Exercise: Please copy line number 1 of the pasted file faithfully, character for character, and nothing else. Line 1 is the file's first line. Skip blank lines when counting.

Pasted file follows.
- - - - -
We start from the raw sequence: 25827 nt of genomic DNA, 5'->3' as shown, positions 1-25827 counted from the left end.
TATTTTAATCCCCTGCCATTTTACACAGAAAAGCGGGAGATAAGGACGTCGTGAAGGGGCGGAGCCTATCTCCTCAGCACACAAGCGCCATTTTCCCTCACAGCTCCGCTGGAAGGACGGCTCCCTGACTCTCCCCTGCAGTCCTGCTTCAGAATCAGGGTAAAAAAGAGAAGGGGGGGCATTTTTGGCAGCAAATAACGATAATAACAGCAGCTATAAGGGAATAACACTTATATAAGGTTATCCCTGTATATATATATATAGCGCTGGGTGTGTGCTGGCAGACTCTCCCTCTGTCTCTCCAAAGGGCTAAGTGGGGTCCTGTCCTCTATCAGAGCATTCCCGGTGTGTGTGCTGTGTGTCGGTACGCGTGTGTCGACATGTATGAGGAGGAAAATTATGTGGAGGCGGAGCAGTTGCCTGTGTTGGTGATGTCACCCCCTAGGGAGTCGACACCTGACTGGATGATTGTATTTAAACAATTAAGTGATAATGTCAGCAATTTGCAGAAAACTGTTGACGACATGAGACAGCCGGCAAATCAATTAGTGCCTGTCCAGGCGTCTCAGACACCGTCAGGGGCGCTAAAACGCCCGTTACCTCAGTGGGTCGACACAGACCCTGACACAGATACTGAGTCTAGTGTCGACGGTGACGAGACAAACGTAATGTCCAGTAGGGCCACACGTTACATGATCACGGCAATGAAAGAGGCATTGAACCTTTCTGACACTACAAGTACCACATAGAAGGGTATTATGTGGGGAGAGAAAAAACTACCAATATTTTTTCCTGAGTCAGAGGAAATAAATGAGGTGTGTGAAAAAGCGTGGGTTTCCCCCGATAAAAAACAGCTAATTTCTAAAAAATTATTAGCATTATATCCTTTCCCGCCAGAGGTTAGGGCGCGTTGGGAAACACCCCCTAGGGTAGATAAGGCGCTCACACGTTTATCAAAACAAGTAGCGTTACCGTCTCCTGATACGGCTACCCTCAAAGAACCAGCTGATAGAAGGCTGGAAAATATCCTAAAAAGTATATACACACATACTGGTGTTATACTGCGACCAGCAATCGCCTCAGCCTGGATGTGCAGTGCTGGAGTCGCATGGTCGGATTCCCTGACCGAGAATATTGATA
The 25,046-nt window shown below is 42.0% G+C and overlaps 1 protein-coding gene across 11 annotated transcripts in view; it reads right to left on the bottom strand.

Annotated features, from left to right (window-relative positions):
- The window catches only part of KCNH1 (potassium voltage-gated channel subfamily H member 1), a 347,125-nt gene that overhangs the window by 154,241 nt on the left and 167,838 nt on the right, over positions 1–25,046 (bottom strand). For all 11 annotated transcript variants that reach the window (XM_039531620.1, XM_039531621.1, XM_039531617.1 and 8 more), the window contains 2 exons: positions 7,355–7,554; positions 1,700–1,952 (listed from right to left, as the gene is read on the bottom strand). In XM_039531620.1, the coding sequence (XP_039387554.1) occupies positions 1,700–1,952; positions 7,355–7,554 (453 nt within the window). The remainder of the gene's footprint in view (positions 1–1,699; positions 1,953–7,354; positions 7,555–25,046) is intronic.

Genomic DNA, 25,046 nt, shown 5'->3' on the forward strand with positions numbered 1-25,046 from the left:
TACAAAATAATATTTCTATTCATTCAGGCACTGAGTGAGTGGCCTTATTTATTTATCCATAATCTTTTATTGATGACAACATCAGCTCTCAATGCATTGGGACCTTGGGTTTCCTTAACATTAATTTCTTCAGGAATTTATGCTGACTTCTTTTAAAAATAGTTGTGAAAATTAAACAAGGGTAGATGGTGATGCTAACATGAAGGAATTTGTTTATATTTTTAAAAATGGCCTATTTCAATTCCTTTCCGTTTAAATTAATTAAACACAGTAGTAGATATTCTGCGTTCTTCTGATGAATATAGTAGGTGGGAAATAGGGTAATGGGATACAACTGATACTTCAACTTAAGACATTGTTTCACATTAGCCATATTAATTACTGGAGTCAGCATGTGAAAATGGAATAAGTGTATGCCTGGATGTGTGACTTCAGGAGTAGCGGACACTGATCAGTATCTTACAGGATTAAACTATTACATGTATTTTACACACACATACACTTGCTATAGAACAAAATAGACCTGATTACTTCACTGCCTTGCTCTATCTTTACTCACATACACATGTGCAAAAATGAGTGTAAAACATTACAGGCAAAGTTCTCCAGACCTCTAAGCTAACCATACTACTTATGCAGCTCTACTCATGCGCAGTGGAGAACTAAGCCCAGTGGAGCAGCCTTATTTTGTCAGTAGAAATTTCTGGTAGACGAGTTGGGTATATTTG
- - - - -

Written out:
We start from the raw sequence: 25827 nt of genomic DNA, 5'->3' as shown, positions 1-25827 counted from the left end.